Bree sprinted the last mile home, leaving behind her a trail of fallen leaves and broken branches. By the time she climbed the front steps of her house, Bree's energy was spent, and only a slight breeze followed her inside. She barged in, ran upstairs to her bedroom, and threw herself onto her bed. Through tears of rage, she punched Sylvie's number into her cell phone.
Sylvie picked up right away, and Bree panted out her story.
"Told you he was a jerk!" Sylvie exclaimed indignantly.
"I can't believe I was so stupid," Bree groaned.
A quick knock on Bree's door interrupted her lamentation. "Dinner, sweetie," Bree's mother, Annabel, announced.
Gotta go," Bree told Sylvie. "I'll call you later."
Hoping to avoid her mother's usual third degree, Bree padded silently into the kitchen. But the screech of her chair against the ceramic tile floor drew her mother's attention. She looked up from the pot she was stirring. "Hi, honey, how was your day?" Annabel asked. "I hope you had a normal day."
"Please, Mother," Bree said testily.
Catching the tone in Bree's voice, her mother turned from the counter and stared at her daughter. "What happened?" she asked sharply. "You promised you'd make an effort to—"
"I don't want to talk about it," Bree said, cutting her off.
At that moment, Bree's father, Michael, walked into the kitchen. His eyes darted from Bree's scowl to his wife's angry expression. Sighing, he took his seat at the table. "So, Bree, tell me about this weekend's swim meet in Sydney," he said.
Thank God for Dad, Bree thought as she turned towards him and smiled. "I can't wait. Teams from all over the province will be participating. It's really important, being the first race of the season and all."
Michael poured himself a glass of milk. "Sounds good. How d'you think you'll do? Any medals in your future?"
Bree's smiled broadened. "The coach seems to think so."
"That's my girl—a champion. Just like her mother," he said, referring to his wife's past as an Olympic swimmer.
Annabel returned her husband's smile. "Who will be sharing your room?" she asked Bree.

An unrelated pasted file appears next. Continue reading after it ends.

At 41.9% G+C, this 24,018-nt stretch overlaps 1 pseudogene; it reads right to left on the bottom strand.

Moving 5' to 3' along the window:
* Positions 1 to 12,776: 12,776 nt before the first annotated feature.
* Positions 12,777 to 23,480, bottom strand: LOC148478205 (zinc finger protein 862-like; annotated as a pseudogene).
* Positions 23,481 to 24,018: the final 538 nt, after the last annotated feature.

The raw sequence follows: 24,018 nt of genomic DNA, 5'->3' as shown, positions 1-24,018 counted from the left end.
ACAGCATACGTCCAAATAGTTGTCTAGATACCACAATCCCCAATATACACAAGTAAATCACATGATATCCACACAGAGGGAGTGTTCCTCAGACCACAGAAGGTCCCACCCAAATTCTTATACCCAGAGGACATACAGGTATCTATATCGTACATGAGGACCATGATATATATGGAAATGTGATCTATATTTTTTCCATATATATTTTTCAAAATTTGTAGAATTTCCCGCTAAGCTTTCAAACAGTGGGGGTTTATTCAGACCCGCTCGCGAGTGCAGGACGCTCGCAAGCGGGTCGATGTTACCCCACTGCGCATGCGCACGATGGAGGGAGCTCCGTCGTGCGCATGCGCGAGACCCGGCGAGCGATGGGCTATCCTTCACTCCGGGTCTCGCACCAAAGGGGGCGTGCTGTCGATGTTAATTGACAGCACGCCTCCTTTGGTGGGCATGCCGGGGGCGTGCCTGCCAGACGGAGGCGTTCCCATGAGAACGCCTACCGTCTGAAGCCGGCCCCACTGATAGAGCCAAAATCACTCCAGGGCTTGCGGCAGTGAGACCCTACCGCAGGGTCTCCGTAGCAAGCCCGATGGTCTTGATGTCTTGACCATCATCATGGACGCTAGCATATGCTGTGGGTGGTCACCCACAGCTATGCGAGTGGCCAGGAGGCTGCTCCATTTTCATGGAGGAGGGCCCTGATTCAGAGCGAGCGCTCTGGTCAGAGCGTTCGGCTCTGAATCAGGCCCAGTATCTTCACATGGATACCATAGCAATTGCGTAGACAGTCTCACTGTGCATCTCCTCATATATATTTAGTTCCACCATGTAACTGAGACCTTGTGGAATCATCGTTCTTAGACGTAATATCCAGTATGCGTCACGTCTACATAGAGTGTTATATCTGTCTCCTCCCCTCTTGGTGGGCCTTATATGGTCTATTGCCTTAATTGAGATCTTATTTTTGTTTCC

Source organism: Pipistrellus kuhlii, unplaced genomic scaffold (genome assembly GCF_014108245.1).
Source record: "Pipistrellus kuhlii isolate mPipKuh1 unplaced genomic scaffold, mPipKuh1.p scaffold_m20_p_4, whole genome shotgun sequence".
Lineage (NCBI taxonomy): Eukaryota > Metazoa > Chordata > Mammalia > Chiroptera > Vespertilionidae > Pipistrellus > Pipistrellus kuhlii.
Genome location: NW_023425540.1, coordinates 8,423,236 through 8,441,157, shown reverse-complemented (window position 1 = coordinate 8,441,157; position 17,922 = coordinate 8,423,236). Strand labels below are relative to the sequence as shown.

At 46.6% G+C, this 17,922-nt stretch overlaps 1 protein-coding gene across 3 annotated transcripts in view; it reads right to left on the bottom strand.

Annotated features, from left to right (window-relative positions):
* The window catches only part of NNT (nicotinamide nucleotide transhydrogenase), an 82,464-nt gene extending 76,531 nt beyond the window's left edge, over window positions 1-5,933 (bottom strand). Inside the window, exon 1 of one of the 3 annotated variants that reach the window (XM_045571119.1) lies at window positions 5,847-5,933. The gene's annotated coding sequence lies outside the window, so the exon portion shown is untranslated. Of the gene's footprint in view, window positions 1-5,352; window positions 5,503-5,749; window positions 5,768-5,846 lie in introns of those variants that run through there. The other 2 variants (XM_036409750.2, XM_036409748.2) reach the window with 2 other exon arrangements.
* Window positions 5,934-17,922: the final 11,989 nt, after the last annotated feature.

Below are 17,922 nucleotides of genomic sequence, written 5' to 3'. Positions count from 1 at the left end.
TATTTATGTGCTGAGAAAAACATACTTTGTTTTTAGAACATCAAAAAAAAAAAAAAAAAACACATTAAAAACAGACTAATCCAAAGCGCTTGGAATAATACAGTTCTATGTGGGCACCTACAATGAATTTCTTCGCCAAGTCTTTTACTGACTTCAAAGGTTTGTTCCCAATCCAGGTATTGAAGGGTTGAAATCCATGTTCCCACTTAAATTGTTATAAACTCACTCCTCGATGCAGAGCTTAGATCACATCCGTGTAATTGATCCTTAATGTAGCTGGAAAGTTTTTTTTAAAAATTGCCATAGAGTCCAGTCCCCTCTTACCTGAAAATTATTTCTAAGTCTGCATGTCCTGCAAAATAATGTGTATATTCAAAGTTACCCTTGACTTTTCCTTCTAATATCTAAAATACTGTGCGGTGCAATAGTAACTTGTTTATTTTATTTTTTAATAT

"Not sure yet. Sylvie, Julie, and Pamela, I guess." Bree bit into her bread.
Her father stopped cutting his steak and looked up. "I didn't know Pamela was on the swim team."
Bree shook her head. "She's not. She convinced the coach she'd be his assistant. I'm sure she just wants to be around the guys."
"Sorry we can't go, honey," her mother apologized. Bree's parents attended most of her races, but they were both on call this upcoming weekend, her father at the fire station and her mother at the hospital.
Bree shrugged. "That's okay. There'll be other races."
Bree knew her parents adored her, but she couldn't understand why they reacted so differently to her special talents. Her father thought they were cool, and he didn't mind talking to her about them, but her mother was a whole other story. She was obsessed about Bree being normal and was constantly setting rules about what was acceptable and what wasn't. Bree searching the bottom of the pool for a vision would have definitely fallen in the "unacceptable behaviour" category.
When Bree was nine, her father had suggested they consult with the American Society for Psychical Research. Her mother had refused. She hadn't wanted her daughter associated with anything suggesting paranormality. At the time, Bree had been relieved by her mother's attitude, but now she wondered if it had been the right decision, as it was becoming more and more difficult to control her abilities. One thing was certain: denying they existed to better fit in was becoming less and less of an option. In the past week alone, Bree had experienced several episodes, sometimes more than one a day.
Later that evening, Bree recorded in her diary the day's incidents: her visions in the pool and the windstorm in Peter's car. Still furious, she also transcribed how much of a dupe she'd been with Peter. Of course, now lying in bed, she imagined doing more than just spilling his Pepsi. She saw herself actually lifting his car—which was way beyond her abilities—and scaring the daylights out of him. She finally wrote in big bold letters: Never Trust A Guy Again. And to make sure she wouldn't forget, she underlined it twice.
Bree knew that Peter would waste no time telling his gang about what had happened in the car. Dreading the snickering that would probably follow her all day, she delayed her arrival at school until the very last minute. She hurried to her first class, entered through the back door, and slipped into her seat behind Sylvie. She was relieved to notice that everyone's attention was riveted on the boy leaning against the front wall.
Bree leaned forward. "Who's that?" she whispered into Sylvie's ear.
Without taking her eyes off the boy, Sylvie shook her head. "Don't know. He's certainly not from around here. Just look at him."
Over six feet tall, he wore faded blue jeans and a black T-shirt that emphasized his lean, athletic body. His right hand held a black jacket over his shoulder, and a blue canvas backpack lay at his feet. His shoulder-length black hair was straight and shiny, and it curtained his face as he stared at the floor. Although physically stunning, more striking was his lack of self-consciousness. His indifference and cool was unusual for a teenager.
Excerpted from Bree's Fire by Eva Roy Copyright © 2010 by Eva Roy. Excerpted by permission of iUniverse, Inc.. All rights reserved. No part of this excerpt may be reproduced or reprinted without permission in writing from the publisher.